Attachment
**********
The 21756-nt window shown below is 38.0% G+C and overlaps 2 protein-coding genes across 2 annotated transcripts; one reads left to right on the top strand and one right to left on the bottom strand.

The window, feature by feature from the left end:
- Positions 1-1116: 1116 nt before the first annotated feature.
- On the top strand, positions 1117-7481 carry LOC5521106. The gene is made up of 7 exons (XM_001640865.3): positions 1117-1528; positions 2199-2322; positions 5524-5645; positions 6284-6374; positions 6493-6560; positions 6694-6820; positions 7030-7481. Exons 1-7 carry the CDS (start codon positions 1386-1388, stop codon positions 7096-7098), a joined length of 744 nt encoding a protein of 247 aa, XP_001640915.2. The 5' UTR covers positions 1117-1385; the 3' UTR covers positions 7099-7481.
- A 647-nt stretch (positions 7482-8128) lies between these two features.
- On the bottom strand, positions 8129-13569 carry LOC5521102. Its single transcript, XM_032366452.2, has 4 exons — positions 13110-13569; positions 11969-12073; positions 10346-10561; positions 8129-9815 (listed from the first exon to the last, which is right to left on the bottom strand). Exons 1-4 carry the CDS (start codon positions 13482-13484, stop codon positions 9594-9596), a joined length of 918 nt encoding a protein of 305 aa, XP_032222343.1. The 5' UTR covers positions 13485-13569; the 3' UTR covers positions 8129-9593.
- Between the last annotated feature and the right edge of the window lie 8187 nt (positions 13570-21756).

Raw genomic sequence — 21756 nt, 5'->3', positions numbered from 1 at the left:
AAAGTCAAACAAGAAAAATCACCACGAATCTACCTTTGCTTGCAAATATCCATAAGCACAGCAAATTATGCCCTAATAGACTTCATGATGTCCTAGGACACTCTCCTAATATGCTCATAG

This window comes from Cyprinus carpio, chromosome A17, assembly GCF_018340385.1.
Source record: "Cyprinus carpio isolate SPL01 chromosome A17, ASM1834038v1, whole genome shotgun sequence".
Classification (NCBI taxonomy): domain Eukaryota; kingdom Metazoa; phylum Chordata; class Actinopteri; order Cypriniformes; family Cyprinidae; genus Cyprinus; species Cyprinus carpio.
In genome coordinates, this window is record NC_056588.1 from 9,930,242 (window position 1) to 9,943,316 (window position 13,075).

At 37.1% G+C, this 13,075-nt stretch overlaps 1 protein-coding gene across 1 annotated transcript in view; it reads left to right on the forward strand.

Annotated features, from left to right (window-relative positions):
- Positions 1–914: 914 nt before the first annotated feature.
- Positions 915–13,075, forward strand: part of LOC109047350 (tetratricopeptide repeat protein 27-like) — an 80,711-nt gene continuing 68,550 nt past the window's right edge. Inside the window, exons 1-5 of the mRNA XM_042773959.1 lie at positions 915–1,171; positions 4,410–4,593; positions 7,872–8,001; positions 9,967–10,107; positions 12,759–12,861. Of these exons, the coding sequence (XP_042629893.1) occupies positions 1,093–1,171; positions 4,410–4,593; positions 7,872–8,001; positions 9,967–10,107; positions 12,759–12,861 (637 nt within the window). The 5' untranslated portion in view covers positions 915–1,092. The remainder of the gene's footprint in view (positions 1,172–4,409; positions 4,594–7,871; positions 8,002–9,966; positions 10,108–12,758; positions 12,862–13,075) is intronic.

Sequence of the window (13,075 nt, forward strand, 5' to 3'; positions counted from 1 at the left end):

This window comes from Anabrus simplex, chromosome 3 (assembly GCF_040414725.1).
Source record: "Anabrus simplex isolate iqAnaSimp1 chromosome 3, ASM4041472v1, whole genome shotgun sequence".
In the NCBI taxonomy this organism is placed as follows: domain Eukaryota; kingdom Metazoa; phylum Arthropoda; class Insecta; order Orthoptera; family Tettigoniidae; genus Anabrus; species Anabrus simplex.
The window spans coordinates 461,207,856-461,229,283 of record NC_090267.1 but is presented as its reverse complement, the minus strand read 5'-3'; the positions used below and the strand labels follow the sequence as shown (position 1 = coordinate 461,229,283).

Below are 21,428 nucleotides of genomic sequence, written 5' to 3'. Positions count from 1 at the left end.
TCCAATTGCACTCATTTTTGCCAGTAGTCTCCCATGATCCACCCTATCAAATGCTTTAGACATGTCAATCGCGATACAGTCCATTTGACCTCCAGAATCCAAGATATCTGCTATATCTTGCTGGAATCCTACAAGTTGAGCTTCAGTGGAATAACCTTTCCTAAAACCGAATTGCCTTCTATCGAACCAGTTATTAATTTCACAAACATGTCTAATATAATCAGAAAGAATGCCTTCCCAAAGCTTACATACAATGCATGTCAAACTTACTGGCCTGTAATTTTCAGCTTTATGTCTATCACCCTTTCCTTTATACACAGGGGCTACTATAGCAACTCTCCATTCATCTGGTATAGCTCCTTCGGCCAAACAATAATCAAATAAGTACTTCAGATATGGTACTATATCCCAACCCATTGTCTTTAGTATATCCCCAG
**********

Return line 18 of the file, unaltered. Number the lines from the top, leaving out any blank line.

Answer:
Sequence of the window (13,075 nt, forward strand, 5' to 3'; positions counted from 1 at the left end):